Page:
WASHINGTON — The U.S. Naval Academy, the Washington Navy Yard and Joint Base Anacostia-Bolling are among 18 military installations that could experience dramatic increases in tidal flooding by the year 2050 because of rising sea levels caused by climate change, according to an analysis by the Union of Concerned Scientists.
The study “The U.S. Military on the Front Lines of Rising Seas,” points out that the Naval Academy and Anacostia-Bolling are already subject to frequent minor tidal flooding which does not pose a risk to people or property.
“But as sea levels rise, our results show that those floods are going to become much more frequent and they’re also going to become much more extensive,” said Kristina Dahl, climate scientist and lead analyst of the study.
The study warns that if preventive measures are not taken to reverse climate change, the Annapolis waterfront and parts of the Naval Academy which currently experience tidal flooding about 50 times a year could have 400 tidal floods per year by 2050.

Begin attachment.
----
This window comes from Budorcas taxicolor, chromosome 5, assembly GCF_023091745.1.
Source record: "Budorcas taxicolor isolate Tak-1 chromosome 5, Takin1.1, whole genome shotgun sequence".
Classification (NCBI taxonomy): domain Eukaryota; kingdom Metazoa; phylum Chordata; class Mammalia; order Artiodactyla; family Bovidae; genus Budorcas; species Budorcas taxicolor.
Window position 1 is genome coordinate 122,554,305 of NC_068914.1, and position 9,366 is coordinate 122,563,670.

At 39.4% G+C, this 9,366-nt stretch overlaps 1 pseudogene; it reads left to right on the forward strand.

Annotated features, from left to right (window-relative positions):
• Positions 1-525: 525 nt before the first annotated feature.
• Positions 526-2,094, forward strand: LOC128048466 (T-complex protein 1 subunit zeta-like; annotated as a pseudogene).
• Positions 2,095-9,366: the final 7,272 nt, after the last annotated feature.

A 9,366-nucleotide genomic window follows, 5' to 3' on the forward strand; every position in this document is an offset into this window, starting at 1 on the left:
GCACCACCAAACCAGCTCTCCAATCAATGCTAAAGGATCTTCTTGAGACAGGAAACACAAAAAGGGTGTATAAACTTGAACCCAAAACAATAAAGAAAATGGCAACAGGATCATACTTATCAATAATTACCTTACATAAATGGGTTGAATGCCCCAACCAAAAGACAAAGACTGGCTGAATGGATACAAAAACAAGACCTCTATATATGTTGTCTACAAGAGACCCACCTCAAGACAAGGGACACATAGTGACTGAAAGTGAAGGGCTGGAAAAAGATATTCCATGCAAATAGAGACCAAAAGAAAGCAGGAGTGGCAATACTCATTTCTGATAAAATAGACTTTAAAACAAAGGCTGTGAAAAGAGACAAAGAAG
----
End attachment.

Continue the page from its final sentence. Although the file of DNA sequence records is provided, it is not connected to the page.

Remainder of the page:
At Joint Base Anacostia-Bolling, the study forecasts that the Naval Support Facility, the northern half of the base, currently has more than 40 floods per year during extra-high tides. That number could jump to as many as 610 floods per year by 2050, taking away extensive amounts of land.
Washington Navy Yard is located on a “hotspot” for sea level rise, according to the study. While the base currently does not experience flooding during high tides, the study says that will change by 2100 if climate change is not addressed. The study says 30 percent of the base’s land area could become part of the tidal zone and 10 percent could experience flooding during extra-high tides.
NASA says heat-trapping carbon dioxide and other gases, so-called greenhouse gases, are warming the planet and global sea levels rose about 6.7 inches in the last century.
“Sea level rise is an insidious problem. It happens slowly and gradually over time,” Dahl said.
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